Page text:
post #1087 of 3543

Well, that certainly generated some discussion and a good range of responses to invetigate.

 

Personally, looking at the photos posted, I tend to side with @lachyzee in that I'm not a great fan of the Barbour and M65 type coats with the more formal office look. They do work well as casual wear though. Some of the puffer options look neat, as does the Mac and also the peacoat which I'm a big fan of, but contemplating whether it'll actually get cold enough to wear.

 

Thanks to everyone for the responses - I found this on MJB last night which prompted the question about how warm it would wear. Having seen the other options people have posted, I'd prefer the Mac of Peacoat over this.

 

Cheers

post #1088 of 3543
Quote:
Originally Posted by smeggett View Post

Well, that certainly generated some discussion and a good range of responses to invetigate.

Personally, looking at the photos posted, I tend to side with @lachyzee
in that I'm not a great fan of the Barbour and M65 type coats with the more formal office look. They do work well as casual wear though. Some of the puffer options look neat, as does the Mac and also the peacoat which I'm a big fan of, but contemplating whether it'll actually get cold enough to wear.

Thanks to everyone for the responses - I found this on MJB last night which prompted the question about how warm it would wear. Having seen the other options people have posted, I'd prefer the Mac of Peacoat over this.

Cheers

In the depths of a Canberra winter I've seen a lot of Pea Coats or Overcoats around oddly hardly a Trench coat to be seen.

That is provided we have a winter this year.
post #1089 of 3543
Quote:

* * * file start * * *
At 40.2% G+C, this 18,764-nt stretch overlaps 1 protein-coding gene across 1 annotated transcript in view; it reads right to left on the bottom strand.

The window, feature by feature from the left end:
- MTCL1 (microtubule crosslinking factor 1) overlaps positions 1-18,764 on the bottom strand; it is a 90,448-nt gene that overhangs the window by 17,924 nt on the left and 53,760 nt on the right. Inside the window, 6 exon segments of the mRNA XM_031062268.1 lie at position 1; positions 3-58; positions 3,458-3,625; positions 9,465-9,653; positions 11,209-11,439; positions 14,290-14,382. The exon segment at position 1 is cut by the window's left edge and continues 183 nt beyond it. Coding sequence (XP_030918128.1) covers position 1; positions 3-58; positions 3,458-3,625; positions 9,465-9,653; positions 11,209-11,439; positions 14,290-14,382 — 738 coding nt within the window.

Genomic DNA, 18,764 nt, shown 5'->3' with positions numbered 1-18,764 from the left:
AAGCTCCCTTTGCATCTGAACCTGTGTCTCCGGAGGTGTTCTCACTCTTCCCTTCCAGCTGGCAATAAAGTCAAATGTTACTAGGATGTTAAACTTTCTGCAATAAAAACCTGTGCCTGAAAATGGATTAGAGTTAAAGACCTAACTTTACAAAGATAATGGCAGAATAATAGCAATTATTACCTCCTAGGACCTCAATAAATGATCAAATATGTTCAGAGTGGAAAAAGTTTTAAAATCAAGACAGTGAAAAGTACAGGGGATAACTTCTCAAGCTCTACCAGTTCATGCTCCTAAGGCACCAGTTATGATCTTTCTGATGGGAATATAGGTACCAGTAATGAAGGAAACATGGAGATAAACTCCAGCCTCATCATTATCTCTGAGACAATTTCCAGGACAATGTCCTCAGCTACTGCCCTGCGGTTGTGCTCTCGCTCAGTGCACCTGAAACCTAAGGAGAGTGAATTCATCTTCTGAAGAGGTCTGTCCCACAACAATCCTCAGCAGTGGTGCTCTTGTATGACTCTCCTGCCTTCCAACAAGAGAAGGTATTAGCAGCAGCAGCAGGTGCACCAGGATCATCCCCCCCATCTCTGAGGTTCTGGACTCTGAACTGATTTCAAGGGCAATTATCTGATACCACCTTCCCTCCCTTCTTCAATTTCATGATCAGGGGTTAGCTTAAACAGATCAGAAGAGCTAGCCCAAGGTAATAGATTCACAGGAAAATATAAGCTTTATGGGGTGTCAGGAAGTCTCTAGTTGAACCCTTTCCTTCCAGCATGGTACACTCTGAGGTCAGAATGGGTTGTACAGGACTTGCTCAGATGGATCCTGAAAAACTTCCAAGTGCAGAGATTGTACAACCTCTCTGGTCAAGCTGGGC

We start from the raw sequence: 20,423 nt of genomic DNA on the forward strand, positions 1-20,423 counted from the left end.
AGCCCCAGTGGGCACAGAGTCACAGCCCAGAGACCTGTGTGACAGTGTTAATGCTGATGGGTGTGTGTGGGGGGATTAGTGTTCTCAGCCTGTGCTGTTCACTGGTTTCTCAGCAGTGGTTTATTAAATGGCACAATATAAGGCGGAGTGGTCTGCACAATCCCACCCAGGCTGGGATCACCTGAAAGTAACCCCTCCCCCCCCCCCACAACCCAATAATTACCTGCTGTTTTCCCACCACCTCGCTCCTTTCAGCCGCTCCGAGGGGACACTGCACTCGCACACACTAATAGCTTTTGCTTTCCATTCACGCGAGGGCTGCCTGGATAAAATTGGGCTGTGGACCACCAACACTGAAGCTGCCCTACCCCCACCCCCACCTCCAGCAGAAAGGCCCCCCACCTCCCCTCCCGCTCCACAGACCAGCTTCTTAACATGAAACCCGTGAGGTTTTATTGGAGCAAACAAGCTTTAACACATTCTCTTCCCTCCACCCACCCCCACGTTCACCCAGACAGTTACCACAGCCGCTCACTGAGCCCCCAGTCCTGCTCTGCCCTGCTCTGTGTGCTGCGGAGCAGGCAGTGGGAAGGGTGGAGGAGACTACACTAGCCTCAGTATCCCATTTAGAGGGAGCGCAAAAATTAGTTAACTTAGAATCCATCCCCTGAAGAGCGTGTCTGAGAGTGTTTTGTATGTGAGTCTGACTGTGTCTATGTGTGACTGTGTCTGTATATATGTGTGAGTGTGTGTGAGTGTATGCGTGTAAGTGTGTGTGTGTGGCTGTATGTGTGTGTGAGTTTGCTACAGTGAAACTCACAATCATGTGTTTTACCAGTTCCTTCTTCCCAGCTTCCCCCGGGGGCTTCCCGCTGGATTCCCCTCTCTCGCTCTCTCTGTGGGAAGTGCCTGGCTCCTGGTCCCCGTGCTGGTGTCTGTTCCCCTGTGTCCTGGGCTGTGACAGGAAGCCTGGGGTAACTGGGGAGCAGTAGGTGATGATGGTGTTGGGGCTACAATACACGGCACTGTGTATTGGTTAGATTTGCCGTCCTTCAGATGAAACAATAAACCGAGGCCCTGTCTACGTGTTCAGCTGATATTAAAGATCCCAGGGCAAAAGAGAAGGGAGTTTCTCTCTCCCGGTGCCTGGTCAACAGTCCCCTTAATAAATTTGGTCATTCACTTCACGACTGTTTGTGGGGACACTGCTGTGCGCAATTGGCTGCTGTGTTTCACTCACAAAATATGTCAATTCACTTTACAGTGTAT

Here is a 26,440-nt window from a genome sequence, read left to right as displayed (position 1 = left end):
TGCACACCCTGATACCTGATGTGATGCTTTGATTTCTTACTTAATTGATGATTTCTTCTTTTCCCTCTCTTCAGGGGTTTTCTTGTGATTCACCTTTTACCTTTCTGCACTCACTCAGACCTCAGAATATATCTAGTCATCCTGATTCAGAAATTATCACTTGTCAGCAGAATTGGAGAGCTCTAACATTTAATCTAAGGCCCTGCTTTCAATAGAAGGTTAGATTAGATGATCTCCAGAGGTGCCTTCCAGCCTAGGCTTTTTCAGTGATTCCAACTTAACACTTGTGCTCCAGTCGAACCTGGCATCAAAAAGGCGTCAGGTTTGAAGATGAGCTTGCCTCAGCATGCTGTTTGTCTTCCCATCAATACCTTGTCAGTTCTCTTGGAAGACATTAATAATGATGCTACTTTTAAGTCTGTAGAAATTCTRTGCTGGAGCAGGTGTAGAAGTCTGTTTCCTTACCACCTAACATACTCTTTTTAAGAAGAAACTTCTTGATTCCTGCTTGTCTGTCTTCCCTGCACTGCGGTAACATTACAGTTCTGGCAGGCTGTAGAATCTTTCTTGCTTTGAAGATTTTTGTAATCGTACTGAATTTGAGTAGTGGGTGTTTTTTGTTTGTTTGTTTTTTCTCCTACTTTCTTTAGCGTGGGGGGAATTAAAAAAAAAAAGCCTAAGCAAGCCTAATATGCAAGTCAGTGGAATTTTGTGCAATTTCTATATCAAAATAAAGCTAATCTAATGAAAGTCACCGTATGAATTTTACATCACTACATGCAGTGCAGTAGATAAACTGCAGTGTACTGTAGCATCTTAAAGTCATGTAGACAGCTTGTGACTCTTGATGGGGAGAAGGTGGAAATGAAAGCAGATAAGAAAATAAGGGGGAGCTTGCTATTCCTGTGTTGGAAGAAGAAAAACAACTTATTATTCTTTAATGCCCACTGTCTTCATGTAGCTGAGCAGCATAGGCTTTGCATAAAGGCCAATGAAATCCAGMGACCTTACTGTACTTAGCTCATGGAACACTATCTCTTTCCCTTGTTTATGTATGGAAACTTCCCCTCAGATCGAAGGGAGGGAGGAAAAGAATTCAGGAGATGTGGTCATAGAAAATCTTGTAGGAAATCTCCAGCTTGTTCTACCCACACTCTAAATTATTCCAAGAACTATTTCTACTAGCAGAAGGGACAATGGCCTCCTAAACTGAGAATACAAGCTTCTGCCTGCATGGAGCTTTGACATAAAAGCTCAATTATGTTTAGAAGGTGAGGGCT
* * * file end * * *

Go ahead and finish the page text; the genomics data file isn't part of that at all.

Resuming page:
Originally Posted by apropos View Post

All well and good, but I think "men's style" evolves in response to events outside its control, and well, in this case it has. The thing about the prescriptive view of clothing is that, well, it is prescriptive and so by definition cannot evolve. I think you subscribe to that view - which is all well and good.

Heavy DB coats in heavy woollen fabrics in most cities (even in Europe) look smashing I agree, but are heading for extinction nonetheless - with good reason too.The world has evolved, you don't have coat checks to relieve you of 3kg of clothing anymore at the entrances of buildings, and well really the only time you're outdoors facing the elements is during that short period from car/public transport to building doorway. Little things like central air conditioning make a huge difference too.

Barbours and their cousins are sort of the perfect answer to the modern city dweller's need for something that is waterproof, that is not really warm ++ (because that's not needed any more), and yet is familiar enough/has enough of a "history" to be comforting in an sort of odd way. If you're feeling less charitable you might say that people are signalling that they belong to social strata with it as well. I don't think the old distinctions between city/country wear really apply anymore - because, well, really? We don't live in a "brown is for farmer" era anymore.

You should try taking the subway in NY, Paris, Tokyo or Moscow during winter, then come back and tell us warm is not needed anymore.
post #1090 of 3543
Quote:
Originally Posted by Petepan View Post

You should try taking the subway in NY, Paris, Tokyo or Moscow during winter, then come back and tell us warm is not needed anymore.

Oh yah, that's why everyone on the subway in NY, Paris, Tokyo or Moscow during winter wears DB overcoats... sarcasm.gif

I never said warm is not needed anymore - it's just needed less. A lot less. Which is why it's difficult noawadays to find the formerly common heavy winter coats anywhere. Most people don't wear 28-32oz woollen coats on top of 16-22oz suiting anymore. It's more like quilted Barbours on top of 10-12oz suiting now. That is the point I'm trying to make.
post #1091 of 3543
I thought I would give non-RMWs one more try and bought a pair of Herring Knightbridges.

The shoe is actually quite comfortable but the cap toe pinches the knuckle of my big toe. Is it possible to stretch the cap toe?